Colonel [Elijah] Gates, commanding SECOND Brigade, Bowen's DIVISION, says in his official report:
They (the enemy) formed their men on river in the timber, where we could not see them. They brought their men out by the right flank in column of fours, about 140 yards in front of my regiment, at a double-quick. I then opened a most terrific fire upon them and kept it up until the brigade had passed out of my sight behind a grove of timber immediately upon my right. They moved so as to strike the trenches occupied by General Vaughn's brigade, so I am informed. I do not know whose troops were there, but it was immediately on the right of Green's brigade. After they had passed me, I listened for our men to open a heavy volley on my right and drive the enemy back. Upon not hearing any firing on the right, I directed Lieutenant-Colonel [George W.] Law to mount his horse and go to General Green, and know whether the center was holding their position or not. Colonel Law returned in a few minutes and said that General Green ordered me to fall back. I did so at once. After I had got back below the bend of the river, I discovered that they had crossed the ditches and were between me and the bridge.
In this precipitate retreat but little order was observed, the object with all being to reach the bridge as rapidly as possible. Many were unable to do so, but effected their escape by swimming the river. Some were drowned in the attempt; a considerable number, unable to swim, and others too timid to expose themselves to the fire of the enemy by an effort to escape, remained in the trenches and were made prisoners.
In this connection I deem it my duty to make the following extract from the report of Colonel Cockrell:
Captain Thomas B. Wilson, of the SECOND Infantry, Company G, claiming to have been exhausted, did not go with his company into the battle of Baker's Creek, and having made his way to Big Black, joined his company in the rifle-pits early on the morning off the 17th instant, and, when his company was ordered to fall back, abandoned his company and remained lying in the rifle-pits, and was captured by the enemy, and, while a prisoner, stated to Colonel Elijah Gates, of the First Missouri Cavalry, who was also a prisoner, that he (Captain Wilson) intended to take the oath and then go to fighting the enemy as a guerrilla. Such conduct merits a dismissal in disgrace, and such an officer should not remain in the way of gallant and efficient officers now commanding his company.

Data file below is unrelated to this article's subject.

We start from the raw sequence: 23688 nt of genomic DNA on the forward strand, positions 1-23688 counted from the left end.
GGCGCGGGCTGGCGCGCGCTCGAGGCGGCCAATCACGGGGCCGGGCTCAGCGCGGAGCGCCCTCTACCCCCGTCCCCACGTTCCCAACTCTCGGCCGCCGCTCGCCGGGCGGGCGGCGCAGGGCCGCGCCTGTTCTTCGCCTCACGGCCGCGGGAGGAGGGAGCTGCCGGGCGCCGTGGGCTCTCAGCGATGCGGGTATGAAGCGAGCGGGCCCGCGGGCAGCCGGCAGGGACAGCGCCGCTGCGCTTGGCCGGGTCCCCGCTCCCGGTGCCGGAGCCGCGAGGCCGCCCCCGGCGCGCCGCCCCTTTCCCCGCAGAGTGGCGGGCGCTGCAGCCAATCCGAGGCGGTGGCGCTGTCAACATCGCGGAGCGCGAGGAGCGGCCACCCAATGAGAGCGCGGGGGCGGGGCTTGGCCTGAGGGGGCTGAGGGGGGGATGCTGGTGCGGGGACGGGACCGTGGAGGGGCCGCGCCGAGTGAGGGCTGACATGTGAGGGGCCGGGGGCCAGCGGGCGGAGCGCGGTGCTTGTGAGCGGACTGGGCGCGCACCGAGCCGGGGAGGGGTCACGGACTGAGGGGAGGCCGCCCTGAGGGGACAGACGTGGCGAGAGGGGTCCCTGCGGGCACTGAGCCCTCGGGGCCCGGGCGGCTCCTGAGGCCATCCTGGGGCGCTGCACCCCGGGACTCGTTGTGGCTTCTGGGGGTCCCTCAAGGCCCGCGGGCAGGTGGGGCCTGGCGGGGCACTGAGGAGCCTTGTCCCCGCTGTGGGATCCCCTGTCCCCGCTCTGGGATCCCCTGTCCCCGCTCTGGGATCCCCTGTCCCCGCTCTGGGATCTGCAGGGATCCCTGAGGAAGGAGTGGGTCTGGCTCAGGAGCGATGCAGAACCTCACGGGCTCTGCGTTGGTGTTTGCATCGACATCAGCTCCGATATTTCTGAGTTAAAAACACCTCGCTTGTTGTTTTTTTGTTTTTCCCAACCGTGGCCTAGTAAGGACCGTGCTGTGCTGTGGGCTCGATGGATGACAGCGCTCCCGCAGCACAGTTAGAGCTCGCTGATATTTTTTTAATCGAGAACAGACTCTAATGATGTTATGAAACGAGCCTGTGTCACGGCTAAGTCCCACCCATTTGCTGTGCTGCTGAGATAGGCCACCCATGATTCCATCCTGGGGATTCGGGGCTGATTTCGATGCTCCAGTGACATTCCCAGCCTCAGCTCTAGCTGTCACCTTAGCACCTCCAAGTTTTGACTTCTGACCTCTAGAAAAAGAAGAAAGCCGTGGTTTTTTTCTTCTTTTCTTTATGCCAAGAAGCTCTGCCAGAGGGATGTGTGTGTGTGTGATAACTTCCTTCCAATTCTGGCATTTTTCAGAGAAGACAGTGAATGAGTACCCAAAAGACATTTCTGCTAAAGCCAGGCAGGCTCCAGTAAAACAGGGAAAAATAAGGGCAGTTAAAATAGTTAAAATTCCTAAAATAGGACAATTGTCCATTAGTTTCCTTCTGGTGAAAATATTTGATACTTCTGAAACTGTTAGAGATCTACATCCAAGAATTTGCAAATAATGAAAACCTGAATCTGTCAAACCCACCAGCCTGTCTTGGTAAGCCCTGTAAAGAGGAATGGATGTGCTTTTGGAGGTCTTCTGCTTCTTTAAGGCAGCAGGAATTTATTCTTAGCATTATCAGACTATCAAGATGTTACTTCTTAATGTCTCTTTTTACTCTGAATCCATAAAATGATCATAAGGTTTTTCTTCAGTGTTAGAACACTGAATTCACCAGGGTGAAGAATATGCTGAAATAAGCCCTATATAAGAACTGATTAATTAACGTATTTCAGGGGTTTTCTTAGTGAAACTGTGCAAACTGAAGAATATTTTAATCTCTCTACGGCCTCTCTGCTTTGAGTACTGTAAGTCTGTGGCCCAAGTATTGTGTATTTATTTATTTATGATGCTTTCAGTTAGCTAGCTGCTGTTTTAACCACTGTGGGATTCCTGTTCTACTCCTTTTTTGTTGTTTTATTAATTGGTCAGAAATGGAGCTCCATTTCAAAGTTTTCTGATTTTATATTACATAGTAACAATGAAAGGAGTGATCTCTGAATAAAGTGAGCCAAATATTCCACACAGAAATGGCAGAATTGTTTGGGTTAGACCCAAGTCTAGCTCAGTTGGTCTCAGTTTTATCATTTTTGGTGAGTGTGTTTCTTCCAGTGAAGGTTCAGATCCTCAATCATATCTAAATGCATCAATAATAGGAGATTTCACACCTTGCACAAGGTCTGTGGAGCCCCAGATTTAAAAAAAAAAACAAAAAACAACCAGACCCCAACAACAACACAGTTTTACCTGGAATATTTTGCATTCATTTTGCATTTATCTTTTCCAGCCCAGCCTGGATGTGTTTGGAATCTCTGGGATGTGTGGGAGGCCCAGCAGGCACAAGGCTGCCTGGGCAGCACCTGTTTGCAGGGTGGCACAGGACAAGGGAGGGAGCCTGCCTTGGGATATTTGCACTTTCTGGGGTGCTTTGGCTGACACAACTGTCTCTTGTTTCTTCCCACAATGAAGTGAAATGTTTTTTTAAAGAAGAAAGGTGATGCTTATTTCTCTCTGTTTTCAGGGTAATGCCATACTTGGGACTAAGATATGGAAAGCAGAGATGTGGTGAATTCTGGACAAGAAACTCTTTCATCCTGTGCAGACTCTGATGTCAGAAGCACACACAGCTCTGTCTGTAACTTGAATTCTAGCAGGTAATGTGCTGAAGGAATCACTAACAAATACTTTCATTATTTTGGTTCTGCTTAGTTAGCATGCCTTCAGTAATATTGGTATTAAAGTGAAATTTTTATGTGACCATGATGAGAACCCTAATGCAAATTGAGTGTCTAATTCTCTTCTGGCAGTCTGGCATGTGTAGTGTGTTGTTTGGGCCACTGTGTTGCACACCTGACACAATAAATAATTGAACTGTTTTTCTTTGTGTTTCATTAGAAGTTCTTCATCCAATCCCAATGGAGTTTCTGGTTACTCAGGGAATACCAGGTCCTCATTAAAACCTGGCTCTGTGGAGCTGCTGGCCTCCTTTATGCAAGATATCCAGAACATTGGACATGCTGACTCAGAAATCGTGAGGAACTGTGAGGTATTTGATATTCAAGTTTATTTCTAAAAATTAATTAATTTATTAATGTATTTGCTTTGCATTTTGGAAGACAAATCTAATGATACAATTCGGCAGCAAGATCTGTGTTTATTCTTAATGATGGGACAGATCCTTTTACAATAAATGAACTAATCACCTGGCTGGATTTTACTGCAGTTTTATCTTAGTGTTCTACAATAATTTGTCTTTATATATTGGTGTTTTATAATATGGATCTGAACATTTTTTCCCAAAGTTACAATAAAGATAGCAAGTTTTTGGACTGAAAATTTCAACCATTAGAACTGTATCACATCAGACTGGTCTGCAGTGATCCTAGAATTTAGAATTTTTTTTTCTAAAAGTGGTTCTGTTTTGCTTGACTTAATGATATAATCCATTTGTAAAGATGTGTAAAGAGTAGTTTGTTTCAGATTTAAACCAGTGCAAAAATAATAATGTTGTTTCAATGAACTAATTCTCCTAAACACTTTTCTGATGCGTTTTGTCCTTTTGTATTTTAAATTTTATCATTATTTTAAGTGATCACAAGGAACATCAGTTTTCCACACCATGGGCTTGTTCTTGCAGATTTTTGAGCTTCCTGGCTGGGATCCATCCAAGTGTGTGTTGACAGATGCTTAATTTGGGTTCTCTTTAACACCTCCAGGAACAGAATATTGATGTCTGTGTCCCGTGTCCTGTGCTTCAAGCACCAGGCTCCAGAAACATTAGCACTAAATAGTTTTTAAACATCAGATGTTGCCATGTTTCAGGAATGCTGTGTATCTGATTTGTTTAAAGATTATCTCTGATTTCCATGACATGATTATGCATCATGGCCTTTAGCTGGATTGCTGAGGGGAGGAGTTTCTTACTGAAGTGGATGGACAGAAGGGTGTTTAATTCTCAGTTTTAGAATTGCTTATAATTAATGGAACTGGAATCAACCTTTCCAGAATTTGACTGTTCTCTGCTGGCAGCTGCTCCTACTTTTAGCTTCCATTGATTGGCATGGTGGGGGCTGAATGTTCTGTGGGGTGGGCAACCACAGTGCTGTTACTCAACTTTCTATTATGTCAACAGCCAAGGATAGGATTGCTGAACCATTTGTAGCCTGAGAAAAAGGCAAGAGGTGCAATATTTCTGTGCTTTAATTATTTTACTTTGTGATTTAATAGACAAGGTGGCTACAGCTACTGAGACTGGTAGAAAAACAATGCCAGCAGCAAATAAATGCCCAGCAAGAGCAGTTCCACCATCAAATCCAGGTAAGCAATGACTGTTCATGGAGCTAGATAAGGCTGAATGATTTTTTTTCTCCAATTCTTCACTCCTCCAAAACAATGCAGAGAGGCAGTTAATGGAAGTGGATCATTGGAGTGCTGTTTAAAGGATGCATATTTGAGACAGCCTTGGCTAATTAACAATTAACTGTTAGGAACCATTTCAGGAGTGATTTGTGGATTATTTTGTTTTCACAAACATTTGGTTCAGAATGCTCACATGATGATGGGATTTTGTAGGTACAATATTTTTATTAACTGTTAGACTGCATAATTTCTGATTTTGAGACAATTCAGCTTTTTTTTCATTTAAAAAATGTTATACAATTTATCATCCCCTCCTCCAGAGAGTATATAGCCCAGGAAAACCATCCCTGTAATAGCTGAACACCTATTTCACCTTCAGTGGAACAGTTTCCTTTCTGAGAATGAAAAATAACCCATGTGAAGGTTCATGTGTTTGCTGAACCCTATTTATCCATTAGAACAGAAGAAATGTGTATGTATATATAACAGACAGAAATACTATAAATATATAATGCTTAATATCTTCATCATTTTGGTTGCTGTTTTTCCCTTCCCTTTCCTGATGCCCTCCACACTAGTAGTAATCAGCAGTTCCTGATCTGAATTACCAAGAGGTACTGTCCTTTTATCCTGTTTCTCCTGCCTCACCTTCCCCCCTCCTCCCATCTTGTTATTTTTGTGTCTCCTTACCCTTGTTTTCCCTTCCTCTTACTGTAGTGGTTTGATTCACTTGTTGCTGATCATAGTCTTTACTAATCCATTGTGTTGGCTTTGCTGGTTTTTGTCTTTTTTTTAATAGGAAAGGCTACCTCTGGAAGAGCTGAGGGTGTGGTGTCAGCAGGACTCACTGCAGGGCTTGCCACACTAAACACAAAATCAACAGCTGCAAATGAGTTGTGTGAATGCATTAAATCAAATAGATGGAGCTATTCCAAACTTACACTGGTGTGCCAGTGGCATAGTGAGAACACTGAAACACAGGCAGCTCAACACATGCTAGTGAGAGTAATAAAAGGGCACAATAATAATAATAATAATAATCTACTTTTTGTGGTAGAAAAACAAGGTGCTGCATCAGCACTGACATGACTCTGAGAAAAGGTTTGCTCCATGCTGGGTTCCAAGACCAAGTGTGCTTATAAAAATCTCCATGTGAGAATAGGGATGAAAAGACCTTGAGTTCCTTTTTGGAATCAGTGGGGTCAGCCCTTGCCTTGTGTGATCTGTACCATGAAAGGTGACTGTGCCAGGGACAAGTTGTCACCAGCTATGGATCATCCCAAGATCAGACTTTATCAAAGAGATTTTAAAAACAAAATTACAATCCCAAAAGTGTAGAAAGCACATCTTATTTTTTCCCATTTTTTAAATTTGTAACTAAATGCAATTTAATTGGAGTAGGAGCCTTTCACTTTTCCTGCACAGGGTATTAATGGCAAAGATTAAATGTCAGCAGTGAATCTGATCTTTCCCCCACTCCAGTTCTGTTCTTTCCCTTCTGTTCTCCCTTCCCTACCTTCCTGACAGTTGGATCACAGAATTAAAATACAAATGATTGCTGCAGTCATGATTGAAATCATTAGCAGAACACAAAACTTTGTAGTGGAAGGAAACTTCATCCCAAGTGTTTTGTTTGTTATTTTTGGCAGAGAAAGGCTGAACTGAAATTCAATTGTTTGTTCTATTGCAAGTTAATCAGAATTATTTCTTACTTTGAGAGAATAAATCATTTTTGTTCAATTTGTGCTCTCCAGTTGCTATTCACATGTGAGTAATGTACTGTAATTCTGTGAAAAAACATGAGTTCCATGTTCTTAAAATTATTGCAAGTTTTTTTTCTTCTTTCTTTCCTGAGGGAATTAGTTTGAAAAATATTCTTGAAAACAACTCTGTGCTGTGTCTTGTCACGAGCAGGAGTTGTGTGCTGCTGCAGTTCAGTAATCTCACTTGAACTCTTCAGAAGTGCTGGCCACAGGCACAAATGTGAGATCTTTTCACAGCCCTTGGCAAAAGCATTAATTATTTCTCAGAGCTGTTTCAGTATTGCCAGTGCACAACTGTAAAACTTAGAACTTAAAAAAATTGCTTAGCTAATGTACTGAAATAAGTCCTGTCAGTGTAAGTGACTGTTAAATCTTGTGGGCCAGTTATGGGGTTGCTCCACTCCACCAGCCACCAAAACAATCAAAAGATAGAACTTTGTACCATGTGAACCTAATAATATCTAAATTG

In this opinion I fully concur.
Neither Brigadier-Generals Bowen nor Green had furnished reports of the action of Big Black previous to their death; to the former had been intrusted the defense of the tete-de-pont, and he had received my instructions in person; the latter had been SECOND in command. Brigadier-General Vaughn having failed to render his report, I am dependent for the particulars of the action upon those of Colonels Gates and Cockrell, which are respectfully forwarded herewith.
Major Lockett, chief engineer, was instructed to fire both bridges after seeing that all the troops had crossed. This was effectually accomplished under his personal supervision. The guns in position were ample for the defense, but the infantry failing to support them, they were abandoned. Such as were not in position were safely brought from the field, placed in battery on the bluff on the WEST bank, and, with others already established and a sufficient force of infantry, held the advancing columns of the enemy effectually in check.
It had become painfully apparent to me that the morale of my army was not such as to justify an attempt to hold the line of the Big Black River. Not only was it greatly weakened by the absence of General Loring's DIVISION, but also by the large number of stragglers, who having abandoned their commands, were already making their way into Vicksburg.
The enemy, by flank movements on my left by Bridgeport and on my right by Baldwin's or other ferries, might reach Vicksburg almost simul-